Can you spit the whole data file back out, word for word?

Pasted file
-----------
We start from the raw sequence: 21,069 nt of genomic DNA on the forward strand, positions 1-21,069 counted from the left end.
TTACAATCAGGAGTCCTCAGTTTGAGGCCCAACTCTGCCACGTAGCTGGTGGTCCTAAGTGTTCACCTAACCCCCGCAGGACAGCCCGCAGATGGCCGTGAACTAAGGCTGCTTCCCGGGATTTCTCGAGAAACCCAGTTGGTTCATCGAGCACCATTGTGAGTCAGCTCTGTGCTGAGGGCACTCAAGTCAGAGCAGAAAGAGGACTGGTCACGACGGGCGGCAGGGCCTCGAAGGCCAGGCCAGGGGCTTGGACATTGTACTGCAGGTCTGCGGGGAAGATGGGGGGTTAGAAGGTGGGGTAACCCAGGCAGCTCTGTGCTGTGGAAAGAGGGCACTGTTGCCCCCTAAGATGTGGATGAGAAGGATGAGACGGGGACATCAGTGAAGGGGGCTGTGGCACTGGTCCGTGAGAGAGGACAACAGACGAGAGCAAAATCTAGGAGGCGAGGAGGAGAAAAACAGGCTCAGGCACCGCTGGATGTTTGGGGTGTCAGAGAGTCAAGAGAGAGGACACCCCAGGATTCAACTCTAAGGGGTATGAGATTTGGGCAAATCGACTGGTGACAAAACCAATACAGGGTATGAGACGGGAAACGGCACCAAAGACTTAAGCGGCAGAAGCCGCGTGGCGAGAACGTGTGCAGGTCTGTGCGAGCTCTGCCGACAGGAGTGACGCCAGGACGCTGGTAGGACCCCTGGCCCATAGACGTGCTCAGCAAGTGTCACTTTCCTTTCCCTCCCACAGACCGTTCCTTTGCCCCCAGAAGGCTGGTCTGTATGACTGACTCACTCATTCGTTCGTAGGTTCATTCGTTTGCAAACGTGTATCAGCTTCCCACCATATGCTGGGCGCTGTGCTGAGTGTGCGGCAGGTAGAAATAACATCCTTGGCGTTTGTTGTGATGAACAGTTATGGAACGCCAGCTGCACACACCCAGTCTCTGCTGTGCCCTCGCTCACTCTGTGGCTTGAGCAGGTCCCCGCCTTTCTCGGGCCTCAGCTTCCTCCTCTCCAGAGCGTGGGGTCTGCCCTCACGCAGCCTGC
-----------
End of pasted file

We start from the raw sequence: 21,069 nt of genomic DNA on the forward strand, positions 1-21,069 counted from the left end.
TTACAATCAGGAGTCCTCAGTTTGAGGCCCAACTCTGCCACGTAGCTGGTGGTCCTAAGTGTTCACCTAACCCCCGCAGGACAGCCCGCAGATGGCCGTGAACTAAGGCTGCTTCCCGGGATTTCTCGAGAAACCCAGTTGGTTCATCGAGCACCATTGTGAGTCAGCTCTGTGCTGAGGGCACTCAAGTCAGAGCAGAAAGAGGACTGGTCACGACGGGCGGCAGGGCCTCGAAGGCCAGGCCAGGGGCTTGGACATTGTACTGCAGGTCTGCGGGGAAGATGGGGGGTTAGAAGGTGGGGTAACCCAGGCAGCTCTGTGCTGTGGAAAGAGGGCACTGTTGCCCCCTAAGATGTGGATGAGAAGGATGAGACGGGGACATCAGTGAAGGGGGCTGTGGCACTGGTCCGTGAGAGAGGACAACAGACGAGAGCAAAATCTAGGAGGCGAGGAGGAGAAAAACAGGCTCAGGCACCGCTGGATGTTTGGGGTGTCAGAGAGTCAAGAGAGAGGACACCCCAGGATTCAACTCTAAGGGGTATGAGATTTGGGCAAATCGACTGGTGACAAAACCAATACAGGGTATGAGACGGGAAACGGCACCAAAGACTTAAGCGGCAGAAGCCGCGTGGCGAGAACGTGTGCAGGTCTGTGCGAGCTCTGCCGACAGGAGTGACGCCAGGACGCTGGTAGGACCCCTGGCCCATAGACGTGCTCAGCAAGTGTCACTTTCCTTTCCCTCCCACAGACCGTTCCTTTGCCCCCAGAAGGCTGGTCTGTATGACTGACTCACTCATTCGTTCGTAGGTTCATTCGTTTGCAAACGTGTATCAGCTTCCCACCATATGCTGGGCGCTGTGCTGAGTGTGCGGCAGGTAGAAATAACATCCTTGGCGTTTGTTGTGATGAACAGTTATGGAACGCCAGCTGCACACACCCAGTCTCTGCTGTGCCCTCGCTCACTCTGTGGCTTGAGCAGGTCCCCGCCTTTCTCGGGCCTCAGCTTCCTCCTCTCCAGAGCGTGGGGTCTGCCCTCACGCAGCCTGC